Preparations for the April 30 launch of the SpaceX’s Dragon commercial spacecraft to the International Space Station (ISS) are underway without major problems, a top NASA official said Tuesday.
“The simulations are taking place, I don’t know about big drivers right now, only of what they have to do between now and launch day,” said NASA Space Station manager Mike Suffredini.
There is “a lot of work to do between now and April 30, but their schedule supports it as we see it today,” he added.
Suffredini downplayed the importance of the launch, stressing the “need to be careful not to assume that the success or failure of commercial spaceflight is going to hang in the balance of a single flight.”
SpaceX spokeswoman Kirstin Grantham said in a statement that NASA had not granted final approval of the launch date, and would do so only after completion of the “Flight Readiness Review, currently expected to occur on April 16.”
If the commercial SpaceX team did encounter obstacles, Suffredini said it would be “the kind of thing you experience in this difficult process of not only trying to launch into low Earth orbit, but do the next-hardest thing which is to try to rendezvous safely with another spacecraft in orbit.”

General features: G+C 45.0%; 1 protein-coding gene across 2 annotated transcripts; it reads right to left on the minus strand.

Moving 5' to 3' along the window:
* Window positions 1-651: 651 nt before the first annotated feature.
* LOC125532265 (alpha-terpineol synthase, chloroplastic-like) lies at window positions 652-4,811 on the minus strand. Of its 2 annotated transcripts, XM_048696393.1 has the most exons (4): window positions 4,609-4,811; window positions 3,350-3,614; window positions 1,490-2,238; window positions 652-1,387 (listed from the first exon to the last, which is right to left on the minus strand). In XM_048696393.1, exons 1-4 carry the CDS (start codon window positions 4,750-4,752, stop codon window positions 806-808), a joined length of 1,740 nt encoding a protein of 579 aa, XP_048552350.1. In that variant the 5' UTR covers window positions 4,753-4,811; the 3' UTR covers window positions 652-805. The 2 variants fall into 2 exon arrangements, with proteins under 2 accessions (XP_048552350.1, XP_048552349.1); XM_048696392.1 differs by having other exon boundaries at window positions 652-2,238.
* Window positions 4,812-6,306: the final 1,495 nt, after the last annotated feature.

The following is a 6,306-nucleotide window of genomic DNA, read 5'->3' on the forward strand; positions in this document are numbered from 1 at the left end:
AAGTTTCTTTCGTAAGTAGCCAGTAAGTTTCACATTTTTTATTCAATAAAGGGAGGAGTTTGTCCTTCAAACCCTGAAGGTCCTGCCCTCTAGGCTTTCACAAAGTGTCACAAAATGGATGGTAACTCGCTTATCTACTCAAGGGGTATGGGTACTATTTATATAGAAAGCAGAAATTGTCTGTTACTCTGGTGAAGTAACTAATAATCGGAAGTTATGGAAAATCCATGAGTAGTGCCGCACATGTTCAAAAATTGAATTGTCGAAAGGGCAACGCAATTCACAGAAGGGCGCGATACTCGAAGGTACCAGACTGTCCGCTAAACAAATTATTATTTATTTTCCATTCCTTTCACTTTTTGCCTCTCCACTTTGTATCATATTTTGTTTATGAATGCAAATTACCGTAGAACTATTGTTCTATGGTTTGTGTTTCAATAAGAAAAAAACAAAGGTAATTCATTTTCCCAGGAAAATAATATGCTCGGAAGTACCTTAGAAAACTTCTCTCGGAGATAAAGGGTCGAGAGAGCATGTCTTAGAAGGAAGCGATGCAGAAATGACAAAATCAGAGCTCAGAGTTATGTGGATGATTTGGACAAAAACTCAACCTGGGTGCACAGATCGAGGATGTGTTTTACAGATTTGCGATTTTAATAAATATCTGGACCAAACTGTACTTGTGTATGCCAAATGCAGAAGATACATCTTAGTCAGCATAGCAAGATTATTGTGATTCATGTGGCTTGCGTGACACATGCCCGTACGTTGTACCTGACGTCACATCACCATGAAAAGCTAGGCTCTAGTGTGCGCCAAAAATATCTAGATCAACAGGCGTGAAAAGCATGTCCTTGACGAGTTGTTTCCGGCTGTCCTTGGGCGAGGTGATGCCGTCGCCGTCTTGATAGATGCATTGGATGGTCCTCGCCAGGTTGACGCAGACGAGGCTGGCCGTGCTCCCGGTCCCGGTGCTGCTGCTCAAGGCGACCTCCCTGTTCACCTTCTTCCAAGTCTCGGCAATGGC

The Dragon spacecraft launch would be the first-ever attempt by a private company to dock at the orbiting lab.
The launch from Cape Canaveral, Florida had been set for February, but was postponed for technical reasons.
SpaceX — owned by Internet entrepreneur and PayPal founder Elon Musk — made history with its Dragon launch in December 2010, becoming the first commercial outfit to send a spacecraft into orbit and back.
SpaceX and several other companies are competing to build and operate a private capsule that could carry astronauts and cargo to the ISS, which is orbiting some 220 miles (350 kilometers) above the Earth, after US space agency NASA retired its space shuttle program last year.
Other companies in the private space race include aerospace giant Boeing, the Nevada-based Sierra Nevada Corporation, and Washington state-based BlueOrigin LLC.
The main goals of SpaceX’s next flight include a fly-by of the ISS at a distance of two miles (three kilometers) and a berthing operation in which the Dragon will approach the ISS and the crew aboard the orbiting outpost will use the ISS robotic arm to help it latch on.
After the test docking, the Dragon aims to detach from the station for its return to Earth and eventually splash down in the Pacific off the coast of California.